For the past several months, members of the Fort Mojave Indian tribe in Ward Valley, California, have been defending their historic land by settling into a desert encampment next to their reservation, where the State of California and a private waste storage company wants to build a low level nuclear waste dump. In Houston, Texas, black residents of the Kennedy Heights community recently discovered that Gulf Oil, now owned by Chevron, polluted the ground on which they are living before selling it to a developer in the 1960s, and they are now suing Chevron for damages in a federal court. Outside New Orleans, Louisiana, citizens of a mostly black and poor town are fighting a major chemical company to prevent it from erecting a toxic emitting plant in their district. And in urban areas from West Oakland, California, to the South Bronx of New York City, community groups are pressuring their political representatives to shut down hazardous waste incinerators that, they claim, have clustered in their neighbourhoods because of a specific form of discrimination they call environmental racism. The concept of “environmental justice” was introduced into American politics in 1982, when residents and civil-rights activists in mostly black and poor… Read full this story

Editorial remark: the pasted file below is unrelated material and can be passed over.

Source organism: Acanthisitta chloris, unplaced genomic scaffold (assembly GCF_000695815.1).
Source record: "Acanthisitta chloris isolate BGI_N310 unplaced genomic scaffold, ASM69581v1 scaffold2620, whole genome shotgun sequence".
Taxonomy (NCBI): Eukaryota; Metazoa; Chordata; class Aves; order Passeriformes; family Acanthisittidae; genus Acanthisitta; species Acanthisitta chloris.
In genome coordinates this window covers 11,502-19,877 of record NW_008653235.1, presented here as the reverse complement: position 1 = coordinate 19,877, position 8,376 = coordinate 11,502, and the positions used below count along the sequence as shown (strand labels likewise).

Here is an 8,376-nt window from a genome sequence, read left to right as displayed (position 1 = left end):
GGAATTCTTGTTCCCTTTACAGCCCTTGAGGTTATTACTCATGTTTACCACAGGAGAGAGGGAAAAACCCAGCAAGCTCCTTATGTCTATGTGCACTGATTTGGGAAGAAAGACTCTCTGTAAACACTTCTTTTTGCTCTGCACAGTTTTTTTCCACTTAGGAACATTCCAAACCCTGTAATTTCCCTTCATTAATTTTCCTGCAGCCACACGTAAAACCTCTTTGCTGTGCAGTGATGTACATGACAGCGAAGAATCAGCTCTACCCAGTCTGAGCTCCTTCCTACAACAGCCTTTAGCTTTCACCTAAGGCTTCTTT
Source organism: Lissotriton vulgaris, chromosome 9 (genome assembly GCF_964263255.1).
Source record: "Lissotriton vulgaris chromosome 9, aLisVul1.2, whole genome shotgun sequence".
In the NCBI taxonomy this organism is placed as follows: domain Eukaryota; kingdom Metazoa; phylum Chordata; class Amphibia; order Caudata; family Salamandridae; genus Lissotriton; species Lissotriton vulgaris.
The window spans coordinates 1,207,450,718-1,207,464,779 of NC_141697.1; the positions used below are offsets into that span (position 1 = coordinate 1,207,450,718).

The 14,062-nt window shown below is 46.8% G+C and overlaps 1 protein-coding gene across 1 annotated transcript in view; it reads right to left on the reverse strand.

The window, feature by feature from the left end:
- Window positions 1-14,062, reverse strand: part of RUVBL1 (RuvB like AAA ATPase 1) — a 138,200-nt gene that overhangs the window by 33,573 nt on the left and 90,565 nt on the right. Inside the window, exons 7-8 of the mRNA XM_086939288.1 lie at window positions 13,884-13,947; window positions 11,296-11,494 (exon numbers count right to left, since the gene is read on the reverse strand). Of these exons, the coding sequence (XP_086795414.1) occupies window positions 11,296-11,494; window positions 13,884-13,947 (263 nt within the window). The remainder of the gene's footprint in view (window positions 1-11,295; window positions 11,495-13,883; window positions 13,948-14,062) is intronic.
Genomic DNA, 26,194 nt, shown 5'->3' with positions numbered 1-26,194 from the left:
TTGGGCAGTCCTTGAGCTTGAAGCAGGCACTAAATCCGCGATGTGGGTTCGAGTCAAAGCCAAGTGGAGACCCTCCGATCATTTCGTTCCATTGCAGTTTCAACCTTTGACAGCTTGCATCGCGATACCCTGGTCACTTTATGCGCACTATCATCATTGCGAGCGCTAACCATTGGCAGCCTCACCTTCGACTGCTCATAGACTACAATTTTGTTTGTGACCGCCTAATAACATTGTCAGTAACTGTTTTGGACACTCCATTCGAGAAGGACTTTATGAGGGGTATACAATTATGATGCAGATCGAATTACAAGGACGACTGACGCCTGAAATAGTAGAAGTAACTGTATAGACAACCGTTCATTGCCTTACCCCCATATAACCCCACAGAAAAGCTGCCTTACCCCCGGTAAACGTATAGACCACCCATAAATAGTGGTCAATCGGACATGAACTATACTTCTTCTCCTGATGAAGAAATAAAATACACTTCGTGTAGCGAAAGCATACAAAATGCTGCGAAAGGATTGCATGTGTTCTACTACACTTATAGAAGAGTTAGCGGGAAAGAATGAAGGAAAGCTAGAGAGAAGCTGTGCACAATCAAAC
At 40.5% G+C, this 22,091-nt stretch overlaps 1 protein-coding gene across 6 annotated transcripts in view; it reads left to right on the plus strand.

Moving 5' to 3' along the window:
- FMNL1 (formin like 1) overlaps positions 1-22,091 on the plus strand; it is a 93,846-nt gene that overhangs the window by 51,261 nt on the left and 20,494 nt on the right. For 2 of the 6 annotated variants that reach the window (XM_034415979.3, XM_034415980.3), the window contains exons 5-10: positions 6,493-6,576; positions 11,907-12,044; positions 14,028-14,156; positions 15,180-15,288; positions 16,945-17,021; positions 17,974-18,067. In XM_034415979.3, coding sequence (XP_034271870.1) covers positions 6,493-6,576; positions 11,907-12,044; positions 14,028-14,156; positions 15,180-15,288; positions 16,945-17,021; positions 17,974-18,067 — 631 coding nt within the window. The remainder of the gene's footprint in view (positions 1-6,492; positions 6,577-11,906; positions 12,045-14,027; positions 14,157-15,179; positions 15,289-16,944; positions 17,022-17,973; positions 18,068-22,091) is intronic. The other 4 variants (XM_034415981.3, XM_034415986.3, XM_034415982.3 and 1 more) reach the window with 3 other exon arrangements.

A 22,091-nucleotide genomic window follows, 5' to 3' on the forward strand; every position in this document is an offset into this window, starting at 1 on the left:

- The headlines that dominated 2019: From Royal dramas and Extinction Rebellion protests to - finally - light at the end of the Brexit tunnel
- The ‘Extinction Rebellion’ Wants You to Wake Up
- The Turning Point: New Hope for the Climate
Americans fight for ecological justice have 248 words, post on mondediplo.com at February 1, 1998. This is cached page on Europe Breaking News. If you want remove this page, please contact us.